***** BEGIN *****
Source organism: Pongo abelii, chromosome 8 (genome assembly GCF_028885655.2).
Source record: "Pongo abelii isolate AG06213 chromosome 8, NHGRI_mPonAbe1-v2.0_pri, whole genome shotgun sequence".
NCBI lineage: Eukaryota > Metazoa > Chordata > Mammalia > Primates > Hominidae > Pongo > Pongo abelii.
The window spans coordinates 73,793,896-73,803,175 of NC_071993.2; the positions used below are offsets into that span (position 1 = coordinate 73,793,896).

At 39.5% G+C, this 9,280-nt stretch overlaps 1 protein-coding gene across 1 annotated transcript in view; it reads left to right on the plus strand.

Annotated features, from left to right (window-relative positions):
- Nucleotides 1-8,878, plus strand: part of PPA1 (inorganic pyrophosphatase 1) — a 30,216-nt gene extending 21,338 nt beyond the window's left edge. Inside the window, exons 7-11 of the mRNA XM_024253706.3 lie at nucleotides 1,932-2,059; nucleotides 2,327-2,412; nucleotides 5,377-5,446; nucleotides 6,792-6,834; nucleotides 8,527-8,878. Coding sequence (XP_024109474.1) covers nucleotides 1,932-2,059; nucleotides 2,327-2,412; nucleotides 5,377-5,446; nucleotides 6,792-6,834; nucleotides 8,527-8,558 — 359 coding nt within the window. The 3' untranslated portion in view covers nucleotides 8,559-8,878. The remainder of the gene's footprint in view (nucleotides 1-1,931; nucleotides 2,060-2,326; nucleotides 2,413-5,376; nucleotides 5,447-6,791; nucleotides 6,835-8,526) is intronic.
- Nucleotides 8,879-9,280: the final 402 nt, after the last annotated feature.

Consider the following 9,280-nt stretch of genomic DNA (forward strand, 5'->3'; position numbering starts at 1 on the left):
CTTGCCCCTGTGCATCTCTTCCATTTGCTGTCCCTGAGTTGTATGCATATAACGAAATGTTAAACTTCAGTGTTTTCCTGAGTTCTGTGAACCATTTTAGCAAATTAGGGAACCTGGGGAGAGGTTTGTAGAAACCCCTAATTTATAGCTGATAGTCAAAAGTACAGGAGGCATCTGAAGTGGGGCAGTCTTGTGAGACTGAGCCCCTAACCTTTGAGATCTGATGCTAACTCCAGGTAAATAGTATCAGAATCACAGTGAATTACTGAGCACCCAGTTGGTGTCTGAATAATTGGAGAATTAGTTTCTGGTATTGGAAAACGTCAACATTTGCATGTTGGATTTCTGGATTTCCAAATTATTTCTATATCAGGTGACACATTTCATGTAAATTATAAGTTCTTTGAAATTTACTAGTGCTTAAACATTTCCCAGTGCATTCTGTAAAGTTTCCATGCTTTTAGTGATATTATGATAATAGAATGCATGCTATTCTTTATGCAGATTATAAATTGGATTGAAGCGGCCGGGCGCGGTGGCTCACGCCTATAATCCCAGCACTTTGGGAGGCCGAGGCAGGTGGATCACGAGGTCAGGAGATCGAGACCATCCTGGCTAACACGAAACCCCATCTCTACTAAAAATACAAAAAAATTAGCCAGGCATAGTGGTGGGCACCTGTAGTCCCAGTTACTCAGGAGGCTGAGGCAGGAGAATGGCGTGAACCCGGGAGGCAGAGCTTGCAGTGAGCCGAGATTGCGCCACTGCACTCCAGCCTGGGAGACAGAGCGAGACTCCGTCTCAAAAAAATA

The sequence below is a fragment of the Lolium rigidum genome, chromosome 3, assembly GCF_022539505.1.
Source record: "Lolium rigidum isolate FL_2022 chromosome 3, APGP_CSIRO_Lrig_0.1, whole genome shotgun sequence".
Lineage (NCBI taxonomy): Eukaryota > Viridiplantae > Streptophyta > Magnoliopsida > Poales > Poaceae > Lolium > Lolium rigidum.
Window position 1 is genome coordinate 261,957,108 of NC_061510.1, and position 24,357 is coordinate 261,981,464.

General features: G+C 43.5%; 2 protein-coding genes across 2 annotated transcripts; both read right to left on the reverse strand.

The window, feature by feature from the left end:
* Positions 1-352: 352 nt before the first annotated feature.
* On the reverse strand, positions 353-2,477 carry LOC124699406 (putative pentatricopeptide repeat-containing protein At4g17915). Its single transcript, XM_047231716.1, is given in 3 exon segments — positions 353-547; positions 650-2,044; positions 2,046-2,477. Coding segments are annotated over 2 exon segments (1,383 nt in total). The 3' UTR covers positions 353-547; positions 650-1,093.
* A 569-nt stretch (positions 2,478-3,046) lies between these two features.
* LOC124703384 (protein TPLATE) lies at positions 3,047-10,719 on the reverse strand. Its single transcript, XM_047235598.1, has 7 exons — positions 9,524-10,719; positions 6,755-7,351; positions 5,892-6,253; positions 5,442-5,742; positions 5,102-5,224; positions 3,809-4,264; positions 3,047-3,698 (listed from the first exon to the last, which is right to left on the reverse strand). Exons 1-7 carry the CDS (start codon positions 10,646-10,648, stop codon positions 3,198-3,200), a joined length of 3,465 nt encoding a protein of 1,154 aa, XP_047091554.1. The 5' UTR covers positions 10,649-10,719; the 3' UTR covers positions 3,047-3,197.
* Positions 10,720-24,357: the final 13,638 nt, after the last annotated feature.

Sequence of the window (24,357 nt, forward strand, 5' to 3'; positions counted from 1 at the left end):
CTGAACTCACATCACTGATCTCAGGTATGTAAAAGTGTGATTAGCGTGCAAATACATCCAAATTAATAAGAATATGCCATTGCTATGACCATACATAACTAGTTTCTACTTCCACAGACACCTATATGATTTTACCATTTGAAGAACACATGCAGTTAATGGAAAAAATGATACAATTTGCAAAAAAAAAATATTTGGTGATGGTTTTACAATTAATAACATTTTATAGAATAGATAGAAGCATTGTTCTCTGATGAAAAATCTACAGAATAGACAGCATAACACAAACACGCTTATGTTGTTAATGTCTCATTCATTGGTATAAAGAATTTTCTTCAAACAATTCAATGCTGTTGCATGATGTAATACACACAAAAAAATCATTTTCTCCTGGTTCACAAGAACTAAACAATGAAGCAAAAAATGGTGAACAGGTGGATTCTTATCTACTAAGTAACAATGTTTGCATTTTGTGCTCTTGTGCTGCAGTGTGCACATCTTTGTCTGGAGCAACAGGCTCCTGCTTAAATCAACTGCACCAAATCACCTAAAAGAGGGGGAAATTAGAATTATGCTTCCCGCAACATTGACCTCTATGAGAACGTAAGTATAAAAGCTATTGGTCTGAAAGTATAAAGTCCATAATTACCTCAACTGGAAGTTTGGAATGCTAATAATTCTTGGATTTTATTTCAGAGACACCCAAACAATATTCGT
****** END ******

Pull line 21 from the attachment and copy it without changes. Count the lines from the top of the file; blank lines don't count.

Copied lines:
* Positions 10,720-24,357: the final 13,638 nt, after the last annotated feature.